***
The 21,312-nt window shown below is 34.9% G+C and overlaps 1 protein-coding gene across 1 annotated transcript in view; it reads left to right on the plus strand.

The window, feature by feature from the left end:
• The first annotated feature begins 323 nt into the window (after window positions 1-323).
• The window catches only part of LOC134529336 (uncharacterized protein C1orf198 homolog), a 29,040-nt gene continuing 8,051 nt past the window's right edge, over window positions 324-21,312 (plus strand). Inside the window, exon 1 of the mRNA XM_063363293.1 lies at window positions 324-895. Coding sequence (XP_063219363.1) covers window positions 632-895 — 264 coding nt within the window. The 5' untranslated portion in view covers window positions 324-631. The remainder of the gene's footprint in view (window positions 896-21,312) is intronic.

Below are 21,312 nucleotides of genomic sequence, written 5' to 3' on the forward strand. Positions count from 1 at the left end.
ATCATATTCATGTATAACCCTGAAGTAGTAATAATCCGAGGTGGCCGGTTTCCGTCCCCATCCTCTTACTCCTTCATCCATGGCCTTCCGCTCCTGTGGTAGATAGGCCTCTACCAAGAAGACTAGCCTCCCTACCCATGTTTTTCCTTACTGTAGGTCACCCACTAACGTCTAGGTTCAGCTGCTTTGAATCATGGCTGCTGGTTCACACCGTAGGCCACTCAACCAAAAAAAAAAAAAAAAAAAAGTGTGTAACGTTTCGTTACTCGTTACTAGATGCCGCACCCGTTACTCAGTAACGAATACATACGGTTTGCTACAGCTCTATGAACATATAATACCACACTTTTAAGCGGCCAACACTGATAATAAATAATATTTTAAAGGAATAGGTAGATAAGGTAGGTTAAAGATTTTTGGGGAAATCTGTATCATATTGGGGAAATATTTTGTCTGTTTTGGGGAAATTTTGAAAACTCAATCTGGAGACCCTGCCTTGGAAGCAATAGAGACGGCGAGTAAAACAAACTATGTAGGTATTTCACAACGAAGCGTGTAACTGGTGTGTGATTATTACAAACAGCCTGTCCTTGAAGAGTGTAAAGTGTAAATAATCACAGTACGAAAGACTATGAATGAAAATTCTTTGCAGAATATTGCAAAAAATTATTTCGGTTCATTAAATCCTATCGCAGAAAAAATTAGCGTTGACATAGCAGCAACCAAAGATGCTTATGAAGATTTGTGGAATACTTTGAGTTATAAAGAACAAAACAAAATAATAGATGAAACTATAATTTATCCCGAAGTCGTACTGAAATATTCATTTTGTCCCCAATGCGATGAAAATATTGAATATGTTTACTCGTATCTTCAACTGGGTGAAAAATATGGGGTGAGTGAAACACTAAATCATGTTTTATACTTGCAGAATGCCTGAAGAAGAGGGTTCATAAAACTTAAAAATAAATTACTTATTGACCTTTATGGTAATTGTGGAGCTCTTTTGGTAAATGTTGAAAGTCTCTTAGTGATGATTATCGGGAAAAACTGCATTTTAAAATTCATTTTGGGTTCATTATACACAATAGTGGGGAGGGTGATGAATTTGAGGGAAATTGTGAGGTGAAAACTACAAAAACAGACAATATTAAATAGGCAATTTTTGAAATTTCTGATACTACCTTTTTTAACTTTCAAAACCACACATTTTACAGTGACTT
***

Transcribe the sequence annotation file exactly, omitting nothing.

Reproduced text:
The 21,312-nt window shown below is 34.9% G+C and overlaps 1 protein-coding gene across 1 annotated transcript in view; it reads left to right on the plus strand.

The window, feature by feature from the left end:
• The first annotated feature begins 323 nt into the window (after window positions 1-323).
• The window catches only part of LOC134529336 (uncharacterized protein C1orf198 homolog), a 29,040-nt gene continuing 8,051 nt past the window's right edge, over window positions 324-21,312 (plus strand). Inside the window, exon 1 of the mRNA XM_063363293.1 lies at window positions 324-895. Coding sequence (XP_063219363.1) covers window positions 632-895 — 264 coding nt within the window. The 5' untranslated portion in view covers window positions 324-631. The remainder of the gene's footprint in view (window positions 896-21,312) is intronic.

Below are 21,312 nucleotides of genomic sequence, written 5' to 3' on the forward strand. Positions count from 1 at the left end.
ATCATATTCATGTATAACCCTGAAGTAGTAATAATCCGAGGTGGCCGGTTTCCGTCCCCATCCTCTTACTCCTTCATCCATGGCCTTCCGCTCCTGTGGTAGATAGGCCTCTACCAAGAAGACTAGCCTCCCTACCCATGTTTTTCCTTACTGTAGGTCACCCACTAACGTCTAGGTTCAGCTGCTTTGAATCATGGCTGCTGGTTCACACCGTAGGCCACTCAACCAAAAAAAAAAAAAAAAAAAAGTGTGTAACGTTTCGTTACTCGTTACTAGATGCCGCACCCGTTACTCAGTAACGAATACATACGGTTTGCTACAGCTCTATGAACATATAATACCACACTTTTAAGCGGCCAACACTGATAATAAATAATATTTTAAAGGAATAGGTAGATAAGGTAGGTTAAAGATTTTTGGGGAAATCTGTATCATATTGGGGAAATATTTTGTCTGTTTTGGGGAAATTTTGAAAACTCAATCTGGAGACCCTGCCTTGGAAGCAATAGAGACGGCGAGTAAAACAAACTATGTAGGTATTTCACAACGAAGCGTGTAACTGGTGTGTGATTATTACAAACAGCCTGTCCTTGAAGAGTGTAAAGTGTAAATAATCACAGTACGAAAGACTATGAATGAAAATTCTTTGCAGAATATTGCAAAAAATTATTTCGGTTCATTAAATCCTATCGCAGAAAAAATTAGCGTTGACATAGCAGCAACCAAAGATGCTTATGAAGATTTGTGGAATACTTTGAGTTATAAAGAACAAAACAAAATAATAGATGAAACTATAATTTATCCCGAAGTCGTACTGAAATATTCATTTTGTCCCCAATGCGATGAAAATATTGAATATGTTTACTCGTATCTTCAACTGGGTGAAAAATATGGGGTGAGTGAAACACTAAATCATGTTTTATACTTGCAGAATGCCTGAAGAAGAGGGTTCATAAAACTTAAAAATAAATTACTTATTGACCTTTATGGTAATTGTGGAGCTCTTTTGGTAAATGTTGAAAGTCTCTTAGTGATGATTATCGGGAAAAACTGCATTTTAAAATTCATTTTGGGTTCATTATACACAATAGTGGGGAGGGTGATGAATTTGAGGGAAATTGTGAGGTGAAAACTACAAAAACAGACAATATTAAATAGGCAATTTTTGAAATTTCTGATACTACCTTTTTTAACTTTCAAAACCACACATTTTACAGTGACTT